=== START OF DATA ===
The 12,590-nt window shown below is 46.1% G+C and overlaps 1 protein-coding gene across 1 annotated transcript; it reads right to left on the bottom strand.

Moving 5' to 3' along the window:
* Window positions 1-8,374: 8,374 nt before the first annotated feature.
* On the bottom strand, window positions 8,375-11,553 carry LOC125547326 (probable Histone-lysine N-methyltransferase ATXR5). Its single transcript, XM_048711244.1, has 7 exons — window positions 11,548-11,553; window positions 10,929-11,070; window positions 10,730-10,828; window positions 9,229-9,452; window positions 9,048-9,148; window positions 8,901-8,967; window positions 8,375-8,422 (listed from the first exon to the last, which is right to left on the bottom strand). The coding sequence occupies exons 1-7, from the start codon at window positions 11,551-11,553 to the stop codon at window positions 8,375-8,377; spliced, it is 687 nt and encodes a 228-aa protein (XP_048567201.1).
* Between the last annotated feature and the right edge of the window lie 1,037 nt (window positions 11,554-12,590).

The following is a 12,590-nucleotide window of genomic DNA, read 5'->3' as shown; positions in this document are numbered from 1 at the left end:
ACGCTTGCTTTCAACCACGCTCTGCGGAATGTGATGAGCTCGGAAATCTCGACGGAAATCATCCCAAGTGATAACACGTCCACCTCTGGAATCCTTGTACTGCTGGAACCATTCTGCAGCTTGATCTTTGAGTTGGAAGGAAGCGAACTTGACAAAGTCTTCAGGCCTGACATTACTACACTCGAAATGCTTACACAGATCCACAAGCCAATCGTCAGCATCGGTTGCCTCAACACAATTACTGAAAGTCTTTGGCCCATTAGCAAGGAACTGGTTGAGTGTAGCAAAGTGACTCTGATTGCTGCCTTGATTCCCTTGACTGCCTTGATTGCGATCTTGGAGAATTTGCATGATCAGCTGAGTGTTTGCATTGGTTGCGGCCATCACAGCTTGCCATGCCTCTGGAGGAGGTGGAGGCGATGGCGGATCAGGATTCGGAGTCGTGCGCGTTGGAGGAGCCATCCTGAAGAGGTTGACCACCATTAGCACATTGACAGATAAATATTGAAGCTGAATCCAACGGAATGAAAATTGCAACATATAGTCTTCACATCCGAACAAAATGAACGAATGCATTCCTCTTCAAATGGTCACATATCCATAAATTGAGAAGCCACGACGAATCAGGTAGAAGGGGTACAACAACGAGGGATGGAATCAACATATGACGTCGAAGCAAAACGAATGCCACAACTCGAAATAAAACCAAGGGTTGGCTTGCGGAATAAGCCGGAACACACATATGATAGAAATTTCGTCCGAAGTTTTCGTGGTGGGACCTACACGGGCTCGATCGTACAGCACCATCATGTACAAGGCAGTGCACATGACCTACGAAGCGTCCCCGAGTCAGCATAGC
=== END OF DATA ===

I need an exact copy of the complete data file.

The 12,590-nt window shown below is 46.1% G+C and overlaps 1 protein-coding gene across 1 annotated transcript; it reads right to left on the bottom strand.

Moving 5' to 3' along the window:
* Window positions 1-8,374: 8,374 nt before the first annotated feature.
* On the bottom strand, window positions 8,375-11,553 carry LOC125547326 (probable Histone-lysine N-methyltransferase ATXR5). Its single transcript, XM_048711244.1, has 7 exons — window positions 11,548-11,553; window positions 10,929-11,070; window positions 10,730-10,828; window positions 9,229-9,452; window positions 9,048-9,148; window positions 8,901-8,967; window positions 8,375-8,422 (listed from the first exon to the last, which is right to left on the bottom strand). The coding sequence occupies exons 1-7, from the start codon at window positions 11,551-11,553 to the stop codon at window positions 8,375-8,377; spliced, it is 687 nt and encodes a 228-aa protein (XP_048567201.1).
* Between the last annotated feature and the right edge of the window lie 1,037 nt (window positions 11,554-12,590).

The following is a 12,590-nucleotide window of genomic DNA, read 5'->3' as shown; positions in this document are numbered from 1 at the left end:
ACGCTTGCTTTCAACCACGCTCTGCGGAATGTGATGAGCTCGGAAATCTCGACGGAAATCATCCCAAGTGATAACACGTCCACCTCTGGAATCCTTGTACTGCTGGAACCATTCTGCAGCTTGATCTTTGAGTTGGAAGGAAGCGAACTTGACAAAGTCTTCAGGCCTGACATTACTACACTCGAAATGCTTACACAGATCCACAAGCCAATCGTCAGCATCGGTTGCCTCAACACAATTACTGAAAGTCTTTGGCCCATTAGCAAGGAACTGGTTGAGTGTAGCAAAGTGACTCTGATTGCTGCCTTGATTCCCTTGACTGCCTTGATTGCGATCTTGGAGAATTTGCATGATCAGCTGAGTGTTTGCATTGGTTGCGGCCATCACAGCTTGCCATGCCTCTGGAGGAGGTGGAGGCGATGGCGGATCAGGATTCGGAGTCGTGCGCGTTGGAGGAGCCATCCTGAAGAGGTTGACCACCATTAGCACATTGACAGATAAATATTGAAGCTGAATCCAACGGAATGAAAATTGCAACATATAGTCTTCACATCCGAACAAAATGAACGAATGCATTCCTCTTCAAATGGTCACATATCCATAAATTGAGAAGCCACGACGAATCAGGTAGAAGGGGTACAACAACGAGGGATGGAATCAACATATGACGTCGAAGCAAAACGAATGCCACAACTCGAAATAAAACCAAGGGTTGGCTTGCGGAATAAGCCGGAACACACATATGATAGAAATTTCGTCCGAAGTTTTCGTGGTGGGACCTACACGGGCTCGATCGTACAGCACCATCATGTACAAGGCAGTGCACATGACCTACGAAGCGTCCCCGAGTCAGCATAGC